There’s always a buzz of activity around a new key hire at a team. People within a club are as curious as fans to get a first read — and there’s a little crackle of expectation as the new arrival walks the corridors for the first time. Chicago Fire is no different. Even at this time of immense and rapid changes for our working lives — new stadium, new city center offices, new brand, new team core, new work colleagues — the arrival of our new head coach cuts through the other developments to register as something particularly seismic and tone-setting for all of us.
If Wicky is affected by the energy surrounding him he doesn’t show it. After a brisk, warm round of greetings when he walks into the Fire media room for the first time, he runs through his photoshoot and initial video interview with patience and calm. Then, as we talk in more depth afterwards, his answers never veer from a studied sense of focus and balance.
It feels oddly familiar to me, until it hits me that it was also there in my first meeting with new Sporting Director Georg Heitz, or for that matter in every interview you hear with our owner Joe Mansueto. A sense that there’s the path to be walked and decisions to be made, and then there’s the noise and external events that come with that, and that are often distractions not to be entertained:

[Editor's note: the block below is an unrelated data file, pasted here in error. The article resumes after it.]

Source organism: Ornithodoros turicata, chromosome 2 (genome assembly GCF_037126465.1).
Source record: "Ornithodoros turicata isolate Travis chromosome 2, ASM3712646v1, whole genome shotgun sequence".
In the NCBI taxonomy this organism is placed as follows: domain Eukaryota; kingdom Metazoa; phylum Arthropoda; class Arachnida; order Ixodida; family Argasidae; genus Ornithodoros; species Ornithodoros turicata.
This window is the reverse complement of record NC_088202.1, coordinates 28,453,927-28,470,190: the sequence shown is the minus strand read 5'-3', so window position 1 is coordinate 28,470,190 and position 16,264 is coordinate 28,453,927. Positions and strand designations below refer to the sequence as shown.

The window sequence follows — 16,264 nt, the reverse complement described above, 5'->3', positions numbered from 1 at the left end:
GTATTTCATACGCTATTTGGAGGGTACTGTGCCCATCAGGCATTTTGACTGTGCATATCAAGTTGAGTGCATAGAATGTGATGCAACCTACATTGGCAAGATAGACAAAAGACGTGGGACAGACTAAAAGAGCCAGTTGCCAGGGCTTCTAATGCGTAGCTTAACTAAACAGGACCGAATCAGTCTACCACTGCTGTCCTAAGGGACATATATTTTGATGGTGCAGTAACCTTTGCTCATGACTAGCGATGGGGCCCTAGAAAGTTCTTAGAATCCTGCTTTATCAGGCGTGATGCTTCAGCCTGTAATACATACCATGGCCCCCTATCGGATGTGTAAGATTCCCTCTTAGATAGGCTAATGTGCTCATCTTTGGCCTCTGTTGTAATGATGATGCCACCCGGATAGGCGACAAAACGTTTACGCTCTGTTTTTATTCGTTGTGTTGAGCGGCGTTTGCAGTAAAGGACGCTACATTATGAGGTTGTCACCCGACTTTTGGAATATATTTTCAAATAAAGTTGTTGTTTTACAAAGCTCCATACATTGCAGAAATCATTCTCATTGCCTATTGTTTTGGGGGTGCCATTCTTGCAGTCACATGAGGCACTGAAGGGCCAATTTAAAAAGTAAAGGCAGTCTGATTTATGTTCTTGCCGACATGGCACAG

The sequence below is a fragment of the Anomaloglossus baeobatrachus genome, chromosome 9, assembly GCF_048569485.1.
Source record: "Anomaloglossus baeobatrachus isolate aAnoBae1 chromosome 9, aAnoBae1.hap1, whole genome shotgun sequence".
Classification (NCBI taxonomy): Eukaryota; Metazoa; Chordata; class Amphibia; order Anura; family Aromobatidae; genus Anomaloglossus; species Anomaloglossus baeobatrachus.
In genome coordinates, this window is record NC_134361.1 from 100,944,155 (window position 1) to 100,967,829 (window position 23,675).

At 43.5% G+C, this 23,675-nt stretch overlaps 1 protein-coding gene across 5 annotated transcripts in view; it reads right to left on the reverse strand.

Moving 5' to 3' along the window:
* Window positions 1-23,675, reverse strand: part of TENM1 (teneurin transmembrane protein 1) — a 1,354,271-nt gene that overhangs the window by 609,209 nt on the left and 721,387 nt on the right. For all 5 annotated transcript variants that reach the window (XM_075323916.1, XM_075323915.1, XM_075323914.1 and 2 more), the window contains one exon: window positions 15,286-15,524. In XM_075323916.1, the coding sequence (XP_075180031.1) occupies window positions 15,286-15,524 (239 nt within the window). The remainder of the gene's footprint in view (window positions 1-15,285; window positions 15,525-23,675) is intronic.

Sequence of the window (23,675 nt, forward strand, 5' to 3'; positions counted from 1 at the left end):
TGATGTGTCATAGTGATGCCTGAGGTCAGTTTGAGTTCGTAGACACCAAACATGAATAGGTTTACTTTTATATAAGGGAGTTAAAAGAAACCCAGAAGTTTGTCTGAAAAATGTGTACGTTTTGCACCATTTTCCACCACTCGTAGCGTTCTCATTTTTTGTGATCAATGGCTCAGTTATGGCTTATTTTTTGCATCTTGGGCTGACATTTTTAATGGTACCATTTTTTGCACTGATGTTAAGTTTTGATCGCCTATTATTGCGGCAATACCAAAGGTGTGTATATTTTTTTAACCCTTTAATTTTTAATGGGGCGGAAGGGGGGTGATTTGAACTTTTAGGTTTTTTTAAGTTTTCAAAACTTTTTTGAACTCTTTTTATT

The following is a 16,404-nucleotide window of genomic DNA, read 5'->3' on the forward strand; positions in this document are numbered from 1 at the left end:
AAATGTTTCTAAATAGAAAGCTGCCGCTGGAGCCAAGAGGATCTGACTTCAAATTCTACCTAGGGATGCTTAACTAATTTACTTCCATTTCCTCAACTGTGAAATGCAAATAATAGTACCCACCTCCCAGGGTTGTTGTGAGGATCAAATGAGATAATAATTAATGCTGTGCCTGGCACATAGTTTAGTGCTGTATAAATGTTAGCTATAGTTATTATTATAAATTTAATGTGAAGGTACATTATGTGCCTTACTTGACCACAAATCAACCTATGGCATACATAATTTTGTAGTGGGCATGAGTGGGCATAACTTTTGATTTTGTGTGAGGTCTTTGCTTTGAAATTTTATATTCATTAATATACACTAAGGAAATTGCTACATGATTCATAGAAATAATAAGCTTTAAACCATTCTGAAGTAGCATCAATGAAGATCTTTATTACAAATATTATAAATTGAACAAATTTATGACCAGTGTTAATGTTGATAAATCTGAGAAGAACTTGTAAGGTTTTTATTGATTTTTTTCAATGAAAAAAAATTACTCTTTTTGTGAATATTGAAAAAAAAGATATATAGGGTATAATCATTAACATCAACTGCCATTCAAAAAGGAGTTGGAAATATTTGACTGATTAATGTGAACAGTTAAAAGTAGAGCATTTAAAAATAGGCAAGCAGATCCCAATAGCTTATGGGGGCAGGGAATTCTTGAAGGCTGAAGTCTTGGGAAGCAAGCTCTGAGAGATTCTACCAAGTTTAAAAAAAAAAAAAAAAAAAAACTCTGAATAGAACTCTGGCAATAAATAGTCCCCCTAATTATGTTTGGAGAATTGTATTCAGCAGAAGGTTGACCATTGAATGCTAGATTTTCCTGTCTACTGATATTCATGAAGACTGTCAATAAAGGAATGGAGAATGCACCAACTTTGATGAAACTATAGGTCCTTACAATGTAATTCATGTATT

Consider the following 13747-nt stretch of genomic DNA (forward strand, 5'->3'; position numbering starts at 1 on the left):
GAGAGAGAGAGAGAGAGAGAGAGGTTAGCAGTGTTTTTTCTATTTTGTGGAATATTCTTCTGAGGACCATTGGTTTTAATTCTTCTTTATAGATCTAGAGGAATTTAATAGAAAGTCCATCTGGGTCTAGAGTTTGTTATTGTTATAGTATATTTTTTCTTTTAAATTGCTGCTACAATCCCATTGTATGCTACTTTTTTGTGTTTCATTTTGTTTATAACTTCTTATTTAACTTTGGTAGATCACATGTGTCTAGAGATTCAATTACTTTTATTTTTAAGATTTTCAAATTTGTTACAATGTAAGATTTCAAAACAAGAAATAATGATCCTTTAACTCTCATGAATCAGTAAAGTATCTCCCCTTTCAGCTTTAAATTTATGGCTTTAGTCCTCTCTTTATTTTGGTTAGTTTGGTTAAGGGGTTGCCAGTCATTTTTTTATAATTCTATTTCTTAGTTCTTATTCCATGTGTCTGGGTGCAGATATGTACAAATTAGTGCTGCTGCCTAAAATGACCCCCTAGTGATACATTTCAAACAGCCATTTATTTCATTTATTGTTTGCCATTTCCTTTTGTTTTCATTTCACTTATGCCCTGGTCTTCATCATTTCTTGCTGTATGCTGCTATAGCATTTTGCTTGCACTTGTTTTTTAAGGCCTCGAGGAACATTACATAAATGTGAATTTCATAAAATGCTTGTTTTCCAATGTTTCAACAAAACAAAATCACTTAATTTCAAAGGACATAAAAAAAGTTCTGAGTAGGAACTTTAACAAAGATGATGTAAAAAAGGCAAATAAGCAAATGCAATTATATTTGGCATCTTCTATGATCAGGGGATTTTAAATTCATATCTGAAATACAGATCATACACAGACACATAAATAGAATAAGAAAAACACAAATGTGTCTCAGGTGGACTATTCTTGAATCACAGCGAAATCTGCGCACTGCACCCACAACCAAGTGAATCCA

“We want to take the right decisions, not the quick decisions,” is a typical, measured answer.
Amid the constant sense of life in motion, Wicky is set on getting to work on immediate priorities. And for him, as with many fans, that means a focus on bringing in and working with “quality players” to bring his strategic ideas to life.
“At the end of the day it comes down to quality players. You can have a vision and a strategy, but then — I’ll give you the example of Barcelona — they have a vision and a strategy that is amazing, but they also have Lionel Messi. In very difficult moments, you give him a ball, and he dribbles past five guys and he scores. A lot of games would have been different without him. So we obviously need players who can make a difference. Who are leaders in the final third, and can make that difference.”
Wicky talks about the character that’s important too: “We also need guys who are leaders in the locker room, who have personality. Who may not be the guys who score 10-15 goals, but who are very, very, important. And we need other players — and I myself was a player like that — who, as you say, ‘carry the water’. They are very, very, important too. It’s no secret the Club has lost 5 or 6 players or positions and we have to replace them. That’s something we are working on, and that’s something that also may take some time. We know that there’s some time pressure, but we want to be sure of what we get. Because these players are going to be core players.